Falsehoods programmers believe about email

In the spirit of falsehoods programmers believe about names and time, here’s some falsehoods about email which are all too common.

  • Everyone has an email address
  • Everyone has exactly one email address
  • An email address never changes
  • Whenever an address does change, it’s under that user’s control
  • Whenever an address does change, it’s because the user specifically requested it to happen
  • Whenever an address does change, the old address will continue to work/exist
  • Any one email address refers to only one single person
  • Unique strings of characters all map to different addresses
  • All email is hosted by a centralized system
  • When email is sent to a user at a domain, it is delivered to a server whose address matches that domain
  • When email is sent by a user at a domain, it is sent by a server whose address matches that domain
  • All email comes from a .com, .net, .edu, or .org address
  • You can filter out email based on the TLD or ccTLD from which it originates
  • Having a particular ccTLD means that you prefer to receive communications in that country’s native language (for example, .fr → French)
  • Email addresses only contain letters
  • Email addresses only contain letters and numbers
  • Email addresses only contain letters, numbers, and a handful of common punctuation marks (e.g. ., _, and -)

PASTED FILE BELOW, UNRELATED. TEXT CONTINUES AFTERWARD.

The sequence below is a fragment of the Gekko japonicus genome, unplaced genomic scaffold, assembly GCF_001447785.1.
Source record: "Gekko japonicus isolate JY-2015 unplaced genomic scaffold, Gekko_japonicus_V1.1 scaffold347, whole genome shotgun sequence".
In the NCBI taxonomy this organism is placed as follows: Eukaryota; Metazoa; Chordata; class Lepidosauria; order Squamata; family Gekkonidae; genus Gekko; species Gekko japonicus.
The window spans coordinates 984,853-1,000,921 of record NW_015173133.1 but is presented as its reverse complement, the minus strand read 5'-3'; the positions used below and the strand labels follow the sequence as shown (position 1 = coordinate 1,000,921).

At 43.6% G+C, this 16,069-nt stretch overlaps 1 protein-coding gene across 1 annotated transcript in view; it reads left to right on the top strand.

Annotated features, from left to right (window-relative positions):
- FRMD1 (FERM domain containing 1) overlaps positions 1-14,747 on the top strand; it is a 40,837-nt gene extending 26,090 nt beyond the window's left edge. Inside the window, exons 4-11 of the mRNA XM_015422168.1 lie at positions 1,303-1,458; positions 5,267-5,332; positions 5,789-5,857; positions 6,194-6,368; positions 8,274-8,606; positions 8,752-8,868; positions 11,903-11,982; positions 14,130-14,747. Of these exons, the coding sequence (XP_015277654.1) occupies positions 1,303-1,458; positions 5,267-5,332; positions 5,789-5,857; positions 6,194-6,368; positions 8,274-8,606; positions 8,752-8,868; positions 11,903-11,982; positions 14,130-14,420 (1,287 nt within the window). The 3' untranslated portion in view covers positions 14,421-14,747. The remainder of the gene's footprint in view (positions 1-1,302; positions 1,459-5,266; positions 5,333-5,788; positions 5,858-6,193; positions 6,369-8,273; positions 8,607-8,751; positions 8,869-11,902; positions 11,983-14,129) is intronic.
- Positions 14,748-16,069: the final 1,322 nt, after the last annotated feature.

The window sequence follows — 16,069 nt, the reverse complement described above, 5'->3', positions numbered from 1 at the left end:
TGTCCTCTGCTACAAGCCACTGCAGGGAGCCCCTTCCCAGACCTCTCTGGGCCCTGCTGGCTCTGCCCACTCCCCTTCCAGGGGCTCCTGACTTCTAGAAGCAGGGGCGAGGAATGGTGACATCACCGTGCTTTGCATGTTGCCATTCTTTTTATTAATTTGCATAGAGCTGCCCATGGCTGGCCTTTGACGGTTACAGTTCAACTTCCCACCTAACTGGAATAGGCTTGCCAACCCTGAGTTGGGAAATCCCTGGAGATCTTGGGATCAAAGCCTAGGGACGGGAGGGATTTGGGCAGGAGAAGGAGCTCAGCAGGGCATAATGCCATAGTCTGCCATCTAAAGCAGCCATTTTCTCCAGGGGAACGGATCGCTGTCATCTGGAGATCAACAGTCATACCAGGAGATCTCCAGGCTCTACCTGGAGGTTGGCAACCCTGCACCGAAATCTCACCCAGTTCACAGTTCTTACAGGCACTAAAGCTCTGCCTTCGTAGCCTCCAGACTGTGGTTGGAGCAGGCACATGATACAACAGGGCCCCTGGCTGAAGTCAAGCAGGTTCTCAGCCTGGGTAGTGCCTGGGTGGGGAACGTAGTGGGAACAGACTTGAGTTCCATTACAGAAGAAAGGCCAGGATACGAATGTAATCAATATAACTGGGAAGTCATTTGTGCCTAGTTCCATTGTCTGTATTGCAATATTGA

• Email addresses will have at least one letter in them
  • An email address like ^_^@example.com or +&#@example.com is invalid
  • Email is a reliable transport
  • Email is an instantaneous transport
  • Emails will be sent within a few minutes of their scheduling
  • Emails will be sent within a few hours of their scheduling
  • Emails will be sent within a few days of their scheduling
  • Emails will be received soon after they’re sent
  • When an email is sent it immediately goes to its destination server
  • If an email bounces, the address is invalid
  • If an email doesn’t bounce, the address is valid
  • An address which is valid will always be valid, and an address which is invalid will always be invalid
  • All email is sent via SMTP over TCP/IP port 25
  • All email is sent via SMTP over TCP/IP
  • All email is sent via SMTP over IP
  • All email is sent via SMTP
  • All email servers support the various vendor extensions by the current “everyone uses this vendor” vendor (Microsoft, Google, etc.)
  • An email can only have one From: address
  • The Date: header on a message is legitimate
  • The Received: headers will always be no earlier than the Date: header
  • All email clients support HTML attachments
  • All email clients support HTML message bodies
  • All email clients support MIME encoding
  • Email is secure
  • Encrypted email is secure
  • All email is accessed via webmail
  • All email is accessed via webmail or IMAP
  • All email is accessed via webmail, IMAP, or POP3
  • Nobody uses email anymore

See also: email is bad

Update I’m getting some good additions from folks' responses and I’ll be adding them as I see them.

From elainemorisi:

  • Anyone with a .edu address is a student
  • Anyone with a .edu address is a student or faculty
  • Students and faculty will use their .edu address to sign up for all of their Internet accounts

Comments

Before commenting, please read the comment policy.

Avatars provided via Libravatar